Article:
Fussy Eater? How to Encourage Adventurous Eating

Rest assured just about all children will go through a fussy eating stage (‘fussiness’ normally peaks at 20 months, and gradually fades away by 5-8 years). However the extent and duration of ‘fussy’ eating varies, and is a common concern amongst parents. Having a ‘fussy’ or ‘picky’ eater can be incredibly frustrating for a number of reasons – it can fuel concerns that your child is not eating enough, not eating the right foods, and it is frustrating & disheartening when time and energy have been put into the preparation of meals.

 

While a degree of ‘fussiness’ is considered normal as children learn to assert their independence – chronic picky eaters can cause parents much mealtime angst.

 

Whilst nothing is full proof, here are some tips to consider when encouraging your little one to become an adventurous eater:

 

NB: If your child is ill, feed them all they can stomach and don’t stress – this is usually bland simple foods such as toast. When your child is feeling better, you can embark on more adventurous eating again.

 

Your child’s appetite can go from ravenous to non-existent (overnight)

 

It’s perfectly normal for your child’s appetite to vary from day to day, week to week. I wish adults were more in tune with their satiety and hunger cues! Letting your child regulate their own appetite is an important part of promoting healthy eating habits and preventing obesity. One day your child may be a bottom-less pit, and the next he will pick and eat more like a sparrow, declaring, “I’m full!”, after just one mouthful (heart-breaking when you have prepared a gourmet meal!).

 

Appetite can be affected by many factors, including a growth spurt, teething, activity levels, mood, and illness. Forcing a child to eat when they are not hungry can also create anxiety around mealtimes and can make dinnertime very stressful for all involved!

 

Offer new foods with loved foods (‘accepted’ foods)

 

As a toddler, being presented a new food or whole meal can be overwhelming for them. Try easing these fears by putting a small amount of the new food on the plate with a familiar food your child already likes. Serve up the family meal, for example if it is a chicken curry – place some cheese or sweet potato with it. She will probably reach for the familiar food first, but may feel relaxed enough to try the new food. Try not to get too stressed if your child rejects the new food. Keep offering – she will probably like it eventually, but she may need to see the food on her plate 10-15 times before she even tries a taste!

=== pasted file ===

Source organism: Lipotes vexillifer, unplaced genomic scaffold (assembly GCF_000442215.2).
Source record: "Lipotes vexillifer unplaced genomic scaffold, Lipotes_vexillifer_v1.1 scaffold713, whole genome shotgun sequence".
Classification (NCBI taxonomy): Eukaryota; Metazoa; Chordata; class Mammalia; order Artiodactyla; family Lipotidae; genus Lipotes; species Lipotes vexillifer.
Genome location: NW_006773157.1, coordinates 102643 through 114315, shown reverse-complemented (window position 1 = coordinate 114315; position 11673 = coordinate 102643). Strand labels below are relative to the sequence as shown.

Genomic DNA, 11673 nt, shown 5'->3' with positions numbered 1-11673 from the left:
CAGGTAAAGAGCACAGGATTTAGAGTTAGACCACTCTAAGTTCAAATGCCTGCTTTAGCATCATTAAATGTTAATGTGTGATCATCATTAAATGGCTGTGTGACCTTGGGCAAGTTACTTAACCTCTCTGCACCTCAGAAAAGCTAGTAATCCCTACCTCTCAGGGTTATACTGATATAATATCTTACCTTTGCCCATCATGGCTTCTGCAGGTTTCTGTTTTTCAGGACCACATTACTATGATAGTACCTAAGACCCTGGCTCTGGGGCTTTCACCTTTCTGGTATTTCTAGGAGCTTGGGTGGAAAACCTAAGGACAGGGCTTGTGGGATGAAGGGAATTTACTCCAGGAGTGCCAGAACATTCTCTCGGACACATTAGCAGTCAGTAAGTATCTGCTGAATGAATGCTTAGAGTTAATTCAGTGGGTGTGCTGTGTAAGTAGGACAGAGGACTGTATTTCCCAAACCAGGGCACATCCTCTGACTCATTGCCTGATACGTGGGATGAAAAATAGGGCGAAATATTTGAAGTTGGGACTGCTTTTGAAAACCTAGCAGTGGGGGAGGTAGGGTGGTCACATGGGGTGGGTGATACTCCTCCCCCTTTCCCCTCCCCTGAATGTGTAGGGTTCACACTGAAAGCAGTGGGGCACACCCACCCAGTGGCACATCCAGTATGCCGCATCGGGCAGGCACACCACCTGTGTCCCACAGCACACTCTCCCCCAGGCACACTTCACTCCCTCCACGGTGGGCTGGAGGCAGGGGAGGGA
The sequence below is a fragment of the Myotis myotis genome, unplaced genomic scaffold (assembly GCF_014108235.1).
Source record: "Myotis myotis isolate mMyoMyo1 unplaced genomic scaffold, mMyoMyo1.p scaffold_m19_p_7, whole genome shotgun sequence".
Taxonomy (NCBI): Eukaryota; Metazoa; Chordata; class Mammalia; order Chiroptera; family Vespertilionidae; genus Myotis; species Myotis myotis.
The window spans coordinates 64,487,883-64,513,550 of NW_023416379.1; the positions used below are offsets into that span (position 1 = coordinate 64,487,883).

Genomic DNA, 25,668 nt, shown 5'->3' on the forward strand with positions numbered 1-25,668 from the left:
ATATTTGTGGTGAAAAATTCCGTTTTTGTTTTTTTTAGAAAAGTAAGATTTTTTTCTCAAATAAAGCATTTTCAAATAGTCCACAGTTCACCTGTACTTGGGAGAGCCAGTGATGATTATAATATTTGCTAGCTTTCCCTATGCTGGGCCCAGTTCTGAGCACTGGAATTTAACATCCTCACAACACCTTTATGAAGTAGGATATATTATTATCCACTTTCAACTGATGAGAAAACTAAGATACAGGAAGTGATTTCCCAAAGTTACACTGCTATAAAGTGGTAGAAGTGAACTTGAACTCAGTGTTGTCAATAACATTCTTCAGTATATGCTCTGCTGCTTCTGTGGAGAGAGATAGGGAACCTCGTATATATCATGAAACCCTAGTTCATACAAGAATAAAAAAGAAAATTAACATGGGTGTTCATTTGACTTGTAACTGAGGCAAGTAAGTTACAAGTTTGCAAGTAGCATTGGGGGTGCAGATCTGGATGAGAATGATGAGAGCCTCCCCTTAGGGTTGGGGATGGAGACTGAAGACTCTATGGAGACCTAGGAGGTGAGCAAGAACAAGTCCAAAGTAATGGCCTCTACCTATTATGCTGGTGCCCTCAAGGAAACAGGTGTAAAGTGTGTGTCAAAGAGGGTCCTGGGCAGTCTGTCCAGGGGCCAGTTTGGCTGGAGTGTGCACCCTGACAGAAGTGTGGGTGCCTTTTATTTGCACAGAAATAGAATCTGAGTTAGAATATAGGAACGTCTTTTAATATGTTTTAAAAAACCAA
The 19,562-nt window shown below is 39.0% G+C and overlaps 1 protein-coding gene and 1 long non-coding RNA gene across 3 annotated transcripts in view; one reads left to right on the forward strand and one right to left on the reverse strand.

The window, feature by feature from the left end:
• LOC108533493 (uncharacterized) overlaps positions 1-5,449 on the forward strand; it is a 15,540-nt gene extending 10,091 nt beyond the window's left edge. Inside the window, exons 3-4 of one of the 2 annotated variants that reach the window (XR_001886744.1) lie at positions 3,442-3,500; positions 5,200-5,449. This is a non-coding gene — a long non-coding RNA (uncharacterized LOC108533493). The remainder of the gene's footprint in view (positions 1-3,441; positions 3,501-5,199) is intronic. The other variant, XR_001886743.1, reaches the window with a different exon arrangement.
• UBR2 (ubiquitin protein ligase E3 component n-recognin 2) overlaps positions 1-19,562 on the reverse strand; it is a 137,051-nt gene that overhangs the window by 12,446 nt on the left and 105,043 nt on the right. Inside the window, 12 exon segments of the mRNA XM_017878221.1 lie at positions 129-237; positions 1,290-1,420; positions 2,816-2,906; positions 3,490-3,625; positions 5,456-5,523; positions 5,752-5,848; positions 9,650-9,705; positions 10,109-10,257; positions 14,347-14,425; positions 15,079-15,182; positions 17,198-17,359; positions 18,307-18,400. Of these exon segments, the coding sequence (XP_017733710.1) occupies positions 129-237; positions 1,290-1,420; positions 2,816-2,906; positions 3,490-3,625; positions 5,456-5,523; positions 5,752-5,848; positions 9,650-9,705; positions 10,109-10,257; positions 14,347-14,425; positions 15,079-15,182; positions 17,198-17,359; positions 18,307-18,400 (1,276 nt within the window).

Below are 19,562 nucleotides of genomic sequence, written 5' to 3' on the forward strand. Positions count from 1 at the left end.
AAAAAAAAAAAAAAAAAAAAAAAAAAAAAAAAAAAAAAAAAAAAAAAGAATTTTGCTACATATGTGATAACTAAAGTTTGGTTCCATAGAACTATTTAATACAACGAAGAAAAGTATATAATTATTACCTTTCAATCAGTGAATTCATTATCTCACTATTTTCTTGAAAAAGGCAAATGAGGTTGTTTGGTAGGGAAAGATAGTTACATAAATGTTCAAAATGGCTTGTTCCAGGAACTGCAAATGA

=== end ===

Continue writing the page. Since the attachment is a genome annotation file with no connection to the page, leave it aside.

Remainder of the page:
The power of peers

 

I don’t know if you’ve noticed, but children like to copy other children. Often parents find their child eats all their lunch at daycare, but often makes a fuss at home. Not only are children encouraged to eat foods that are surrounded by positive emotions, but they are also inspired to eat when they see other children eating food. So invite your child’s besties around for afternoon tea!

 

Show them how its done

 

Young children learn the most from people they see the most – their parents. Especially mum. Research shows that mum and dads attitude to food influences the food choices (or nutritional behavior) of their children. From birth, genetic predispositions are modified by experience. If children see their parents eating a variety of foods, making healthy eating choices, and also sitting & eating as a family then they will see these attributes as normal. On the flip side, if they see their parents omitting whole food groups, making unhealthy eating decisions, and are distracted with phones, laptops or TV during mealtimes they will also think this behavior is normal.

 

Children are like little sponges, so lead by example and promote healthy eating habits for your children. This will set them up for life!

 

Food shouldn’t become a reward or punishment

 

Don’t fall into the trap of using food to control behavior. Using food as a reward, such as “eat all your vegetables, and you can have dessert”. Can lead children to associate dessert as a yummy and delicious food, and vegetables as an unpleasant and yucky food. Don’t make a big deal about ‘good’ and ‘bad’ foods, just stick to setting an example by eating healthy nutritious meals as a family. If he doesn’t want it, move on and try again another day.

 

Alternatives? What alternatives!?

 

Children are quick to learn! How long do you think it will take them to hold out for dessert after they realise it comes whether they eat their dinner or not? A common mistake often made by parents is offering their children alternatives at mealtimes. It is incredibly tempting, as parents do not want to send their child to bed hungry, however healthy children will not starve themselves. It won’t take them long to realise if they don’t eat their dinner, there won’t be another option coming along. If your child refuses to eat lunch or dinner, end the meal and try offering a healthy snack later. Or wait to the next mealtime.

 

Lumps and bumps

 

Early exposure to a range of different tastes and textures in important in creating a child that is adventurous with their eating. Research suggests children are more likely to be picky eaters if they were not exposed to lumps & bumps, or chewy food during their ‘sensitive’ period. This period is before the age of 10 months, and is especially important for the introduction, familiarization and acceptance of fruit and vegetables.